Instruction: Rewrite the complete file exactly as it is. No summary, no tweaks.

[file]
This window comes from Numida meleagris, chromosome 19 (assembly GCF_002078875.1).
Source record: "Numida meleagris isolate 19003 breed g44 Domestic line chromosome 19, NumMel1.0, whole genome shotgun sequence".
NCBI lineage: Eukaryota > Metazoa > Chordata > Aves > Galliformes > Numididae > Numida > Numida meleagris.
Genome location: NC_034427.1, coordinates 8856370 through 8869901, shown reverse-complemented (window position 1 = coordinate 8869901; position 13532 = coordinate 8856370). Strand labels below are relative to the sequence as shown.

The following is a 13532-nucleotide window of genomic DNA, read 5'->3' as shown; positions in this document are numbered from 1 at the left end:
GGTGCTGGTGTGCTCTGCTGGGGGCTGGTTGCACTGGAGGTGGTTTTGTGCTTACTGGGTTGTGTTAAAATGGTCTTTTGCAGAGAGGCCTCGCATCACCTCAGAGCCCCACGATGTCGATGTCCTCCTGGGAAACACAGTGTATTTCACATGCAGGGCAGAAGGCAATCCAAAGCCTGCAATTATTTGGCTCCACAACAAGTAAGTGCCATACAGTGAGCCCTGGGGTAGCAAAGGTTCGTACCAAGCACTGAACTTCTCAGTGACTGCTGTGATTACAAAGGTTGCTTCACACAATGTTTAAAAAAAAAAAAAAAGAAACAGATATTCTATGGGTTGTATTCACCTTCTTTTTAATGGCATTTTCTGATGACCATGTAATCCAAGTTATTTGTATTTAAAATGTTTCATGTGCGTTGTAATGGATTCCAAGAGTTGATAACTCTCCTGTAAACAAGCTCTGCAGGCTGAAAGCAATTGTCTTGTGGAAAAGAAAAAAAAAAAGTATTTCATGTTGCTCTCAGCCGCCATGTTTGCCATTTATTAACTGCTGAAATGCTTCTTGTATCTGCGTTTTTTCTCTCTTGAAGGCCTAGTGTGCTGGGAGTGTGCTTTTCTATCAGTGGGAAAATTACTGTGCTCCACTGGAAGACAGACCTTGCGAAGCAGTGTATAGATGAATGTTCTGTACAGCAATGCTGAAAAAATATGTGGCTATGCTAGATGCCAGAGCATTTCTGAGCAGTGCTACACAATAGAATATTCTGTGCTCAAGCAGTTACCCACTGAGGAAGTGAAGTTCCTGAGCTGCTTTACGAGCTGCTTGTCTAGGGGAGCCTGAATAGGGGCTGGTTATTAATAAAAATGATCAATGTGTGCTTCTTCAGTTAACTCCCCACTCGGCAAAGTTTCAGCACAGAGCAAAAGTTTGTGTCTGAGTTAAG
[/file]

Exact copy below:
This window comes from Numida meleagris, chromosome 19 (assembly GCF_002078875.1).
Source record: "Numida meleagris isolate 19003 breed g44 Domestic line chromosome 19, NumMel1.0, whole genome shotgun sequence".
NCBI lineage: Eukaryota > Metazoa > Chordata > Aves > Galliformes > Numididae > Numida > Numida meleagris.
Genome location: NC_034427.1, coordinates 8856370 through 8869901, shown reverse-complemented (window position 1 = coordinate 8869901; position 13532 = coordinate 8856370). Strand labels below are relative to the sequence as shown.

The following is a 13532-nucleotide window of genomic DNA, read 5'->3' as shown; positions in this document are numbered from 1 at the left end:
GGTGCTGGTGTGCTCTGCTGGGGGCTGGTTGCACTGGAGGTGGTTTTGTGCTTACTGGGTTGTGTTAAAATGGTCTTTTGCAGAGAGGCCTCGCATCACCTCAGAGCCCCACGATGTCGATGTCCTCCTGGGAAACACAGTGTATTTCACATGCAGGGCAGAAGGCAATCCAAAGCCTGCAATTATTTGGCTCCACAACAAGTAAGTGCCATACAGTGAGCCCTGGGGTAGCAAAGGTTCGTACCAAGCACTGAACTTCTCAGTGACTGCTGTGATTACAAAGGTTGCTTCACACAATGTTTAAAAAAAAAAAAAAAGAAACAGATATTCTATGGGTTGTATTCACCTTCTTTTTAATGGCATTTTCTGATGACCATGTAATCCAAGTTATTTGTATTTAAAATGTTTCATGTGCGTTGTAATGGATTCCAAGAGTTGATAACTCTCCTGTAAACAAGCTCTGCAGGCTGAAAGCAATTGTCTTGTGGAAAAGAAAAAAAAAAAGTATTTCATGTTGCTCTCAGCCGCCATGTTTGCCATTTATTAACTGCTGAAATGCTTCTTGTATCTGCGTTTTTTCTCTCTTGAAGGCCTAGTGTGCTGGGAGTGTGCTTTTCTATCAGTGGGAAAATTACTGTGCTCCACTGGAAGACAGACCTTGCGAAGCAGTGTATAGATGAATGTTCTGTACAGCAATGCTGAAAAAATATGTGGCTATGCTAGATGCCAGAGCATTTCTGAGCAGTGCTACACAATAGAATATTCTGTGCTCAAGCAGTTACCCACTGAGGAAGTGAAGTTCCTGAGCTGCTTTACGAGCTGCTTGTCTAGGGGAGCCTGAATAGGGGCTGGTTATTAATAAAAATGATCAATGTGTGCTTCTTCAGTTAACTCCCCACTCGGCAAAGTTTCAGCACAGAGCAAAAGTTTGTGTCTGAGTTAAG